This is a remarkably common problem, especially among the young. The muscles that allow you to chew (muscles of mastication) can be overworked and strained, the same as any other muscle in your body. If the muscles are well-toned, not weak, and not overworked/strained, this will not be a problem. BUT, if you chew gum a lot, especially if you have a lot of tension in the muscles of mastication anyways, you're going to have problems...
The muscles that make the motion/act of chewing/clenching include the masseter, lateral/medial pterygoids, and the temporalis.
In the case of headache resulting from chewing gum, or any painful chewing, your culprit will most likely be the muscle temporalis. (Areas of red denote painful zones; the 'x's are where myofascial trigger points are most likely to be, and to search for "muscle knots" to compress and massage out. See:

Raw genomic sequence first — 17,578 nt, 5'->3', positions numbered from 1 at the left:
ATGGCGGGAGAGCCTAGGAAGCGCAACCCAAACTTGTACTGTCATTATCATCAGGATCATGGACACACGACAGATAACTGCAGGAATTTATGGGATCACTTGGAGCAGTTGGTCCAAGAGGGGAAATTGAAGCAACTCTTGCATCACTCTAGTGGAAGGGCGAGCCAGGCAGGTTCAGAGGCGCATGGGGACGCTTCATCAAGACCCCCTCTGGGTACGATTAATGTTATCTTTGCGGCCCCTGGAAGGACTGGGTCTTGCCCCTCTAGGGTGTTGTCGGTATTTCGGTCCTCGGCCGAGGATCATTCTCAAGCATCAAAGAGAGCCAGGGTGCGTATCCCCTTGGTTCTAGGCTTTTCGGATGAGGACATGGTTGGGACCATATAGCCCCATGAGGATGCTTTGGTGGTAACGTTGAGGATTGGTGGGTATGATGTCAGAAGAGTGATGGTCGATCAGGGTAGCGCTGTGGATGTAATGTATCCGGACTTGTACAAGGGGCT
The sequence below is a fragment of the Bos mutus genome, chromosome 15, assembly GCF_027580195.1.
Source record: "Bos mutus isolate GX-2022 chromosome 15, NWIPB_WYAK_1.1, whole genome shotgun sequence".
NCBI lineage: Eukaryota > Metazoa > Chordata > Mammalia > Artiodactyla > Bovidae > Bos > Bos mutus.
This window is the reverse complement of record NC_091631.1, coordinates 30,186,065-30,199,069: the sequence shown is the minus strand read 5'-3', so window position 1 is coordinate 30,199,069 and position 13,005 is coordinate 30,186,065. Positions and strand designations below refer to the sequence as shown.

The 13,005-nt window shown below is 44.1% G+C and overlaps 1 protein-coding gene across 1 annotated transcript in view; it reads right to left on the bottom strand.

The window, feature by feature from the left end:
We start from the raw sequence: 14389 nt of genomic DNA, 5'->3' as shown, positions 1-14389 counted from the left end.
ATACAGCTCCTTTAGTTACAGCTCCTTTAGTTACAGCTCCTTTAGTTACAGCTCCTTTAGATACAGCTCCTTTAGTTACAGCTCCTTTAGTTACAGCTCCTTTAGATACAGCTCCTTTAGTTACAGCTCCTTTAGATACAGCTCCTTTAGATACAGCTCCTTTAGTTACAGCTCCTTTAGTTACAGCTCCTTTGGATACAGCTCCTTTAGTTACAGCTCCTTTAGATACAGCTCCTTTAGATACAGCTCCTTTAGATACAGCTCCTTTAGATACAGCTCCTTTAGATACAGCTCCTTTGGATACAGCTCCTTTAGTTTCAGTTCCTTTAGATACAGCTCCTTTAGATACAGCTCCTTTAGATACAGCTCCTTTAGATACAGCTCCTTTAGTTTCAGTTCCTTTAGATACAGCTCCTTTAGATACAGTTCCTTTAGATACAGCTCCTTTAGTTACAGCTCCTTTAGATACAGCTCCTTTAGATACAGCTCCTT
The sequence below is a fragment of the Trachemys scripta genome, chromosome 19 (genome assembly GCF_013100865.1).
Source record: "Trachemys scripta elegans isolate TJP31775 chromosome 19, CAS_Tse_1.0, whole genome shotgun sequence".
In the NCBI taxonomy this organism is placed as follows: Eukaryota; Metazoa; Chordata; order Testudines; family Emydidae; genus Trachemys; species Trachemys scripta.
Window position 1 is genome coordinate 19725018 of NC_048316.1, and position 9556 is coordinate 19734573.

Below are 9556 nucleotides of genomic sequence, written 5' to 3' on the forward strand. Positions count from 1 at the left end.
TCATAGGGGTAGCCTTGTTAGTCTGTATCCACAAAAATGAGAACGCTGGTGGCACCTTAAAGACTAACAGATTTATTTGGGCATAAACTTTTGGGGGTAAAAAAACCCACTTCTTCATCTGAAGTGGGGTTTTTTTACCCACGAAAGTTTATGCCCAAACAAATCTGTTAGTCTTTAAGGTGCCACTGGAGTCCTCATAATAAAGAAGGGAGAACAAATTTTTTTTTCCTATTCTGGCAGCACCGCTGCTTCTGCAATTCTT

A trigger point can often be "deactivated" by simple heating, compression(1-2 minutes on the "x"), and stretching the muscle.
(temporalis trigger points; )
(wiki) These areas have many common nerve roots and feedback mechanisms in sensorimotor pathways.
If you put your fingers on your temples near the ear, then clench your jaw, you will feel this muscle contract, although not as strongly as masseter, the primary muscle of jaw flexion. Temporalis, and all muscles of mastication and jaw movement, are some of the strongest (force-per-mass) muscles of the body, and get the most workout. My old anatomy/physiology teacher loved the biology joke of how there a lesson behind the fact that there is one major muscle to open the mouth, yet four to close it!
The easiest way to avoid activating the pain is, obviously, avoid chewing gum. But, if regular chewing becomes a problem, these self-care techniques can be tried more often. If there is a major bite malocclusion (misplacement between upper and lower teeth), it will still occur, though, and it will need to be seen to and corrected by an orthodontist.